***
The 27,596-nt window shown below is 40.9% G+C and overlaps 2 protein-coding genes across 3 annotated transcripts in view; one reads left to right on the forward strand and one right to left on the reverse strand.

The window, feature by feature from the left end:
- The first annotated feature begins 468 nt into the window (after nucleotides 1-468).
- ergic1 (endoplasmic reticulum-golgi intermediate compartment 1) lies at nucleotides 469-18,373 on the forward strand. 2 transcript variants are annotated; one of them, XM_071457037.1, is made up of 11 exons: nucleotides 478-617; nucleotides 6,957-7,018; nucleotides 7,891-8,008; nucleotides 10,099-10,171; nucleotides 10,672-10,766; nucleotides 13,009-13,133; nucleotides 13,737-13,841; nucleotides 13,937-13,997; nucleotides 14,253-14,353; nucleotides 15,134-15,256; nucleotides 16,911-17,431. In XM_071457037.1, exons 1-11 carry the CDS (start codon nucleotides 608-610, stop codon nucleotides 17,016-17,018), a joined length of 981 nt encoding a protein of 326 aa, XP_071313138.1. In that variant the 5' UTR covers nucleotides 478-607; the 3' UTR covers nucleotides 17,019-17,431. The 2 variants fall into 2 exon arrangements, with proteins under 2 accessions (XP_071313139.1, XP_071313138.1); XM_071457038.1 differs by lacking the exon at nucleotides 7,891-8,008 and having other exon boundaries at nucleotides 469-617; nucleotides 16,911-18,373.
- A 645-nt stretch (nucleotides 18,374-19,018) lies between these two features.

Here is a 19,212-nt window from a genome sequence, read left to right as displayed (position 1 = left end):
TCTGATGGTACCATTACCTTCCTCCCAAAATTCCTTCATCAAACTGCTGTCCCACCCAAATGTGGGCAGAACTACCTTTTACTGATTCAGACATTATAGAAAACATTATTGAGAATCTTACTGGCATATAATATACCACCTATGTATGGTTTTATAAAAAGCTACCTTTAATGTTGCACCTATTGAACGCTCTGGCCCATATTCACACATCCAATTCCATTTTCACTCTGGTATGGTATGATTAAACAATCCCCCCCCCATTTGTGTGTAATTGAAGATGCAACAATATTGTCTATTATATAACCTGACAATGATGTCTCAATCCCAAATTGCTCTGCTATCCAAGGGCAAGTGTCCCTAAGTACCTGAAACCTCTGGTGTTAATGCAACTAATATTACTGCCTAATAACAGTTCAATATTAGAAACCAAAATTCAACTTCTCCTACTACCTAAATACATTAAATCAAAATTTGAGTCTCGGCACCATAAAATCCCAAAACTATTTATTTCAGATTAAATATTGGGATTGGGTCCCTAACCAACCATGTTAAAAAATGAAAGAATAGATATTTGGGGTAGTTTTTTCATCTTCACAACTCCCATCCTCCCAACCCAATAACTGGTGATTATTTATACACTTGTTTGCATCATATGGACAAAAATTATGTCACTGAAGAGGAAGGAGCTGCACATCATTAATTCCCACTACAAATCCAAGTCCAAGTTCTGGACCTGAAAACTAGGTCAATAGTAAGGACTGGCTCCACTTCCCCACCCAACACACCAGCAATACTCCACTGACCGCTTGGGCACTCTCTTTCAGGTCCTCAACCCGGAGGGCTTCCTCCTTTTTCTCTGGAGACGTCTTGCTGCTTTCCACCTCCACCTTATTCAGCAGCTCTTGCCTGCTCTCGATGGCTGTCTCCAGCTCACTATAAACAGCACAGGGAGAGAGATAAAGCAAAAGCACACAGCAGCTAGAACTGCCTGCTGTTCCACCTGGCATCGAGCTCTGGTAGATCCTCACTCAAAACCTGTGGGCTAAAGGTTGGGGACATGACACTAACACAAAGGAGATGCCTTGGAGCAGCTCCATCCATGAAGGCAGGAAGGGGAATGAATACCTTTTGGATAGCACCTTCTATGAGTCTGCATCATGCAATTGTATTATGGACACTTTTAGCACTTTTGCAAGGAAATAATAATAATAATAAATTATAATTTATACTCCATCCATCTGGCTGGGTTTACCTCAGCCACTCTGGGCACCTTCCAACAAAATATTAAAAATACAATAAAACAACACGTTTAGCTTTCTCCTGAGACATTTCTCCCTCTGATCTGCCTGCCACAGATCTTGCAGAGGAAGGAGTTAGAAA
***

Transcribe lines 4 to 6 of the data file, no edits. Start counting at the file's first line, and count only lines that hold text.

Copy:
- ergic1 (endoplasmic reticulum-golgi intermediate compartment 1) lies at nucleotides 469-18,373 on the forward strand. 2 transcript variants are annotated; one of them, XM_071457037.1, is made up of 11 exons: nucleotides 478-617; nucleotides 6,957-7,018; nucleotides 7,891-8,008; nucleotides 10,099-10,171; nucleotides 10,672-10,766; nucleotides 13,009-13,133; nucleotides 13,737-13,841; nucleotides 13,937-13,997; nucleotides 14,253-14,353; nucleotides 15,134-15,256; nucleotides 16,911-17,431. In XM_071457037.1, exons 1-11 carry the CDS (start codon nucleotides 608-610, stop codon nucleotides 17,016-17,018), a joined length of 981 nt encoding a protein of 326 aa, XP_071313138.1. In that variant the 5' UTR covers nucleotides 478-607; the 3' UTR covers nucleotides 17,019-17,431. The 2 variants fall into 2 exon arrangements, with proteins under 2 accessions (XP_071313139.1, XP_071313138.1); XM_071457038.1 differs by lacking the exon at nucleotides 7,891-8,008 and having other exon boundaries at nucleotides 469-617; nucleotides 16,911-18,373.
- A 645-nt stretch (nucleotides 18,374-19,018) lies between these two features.

Here is a 19,212-nt window from a genome sequence, read left to right as displayed (position 1 = left end):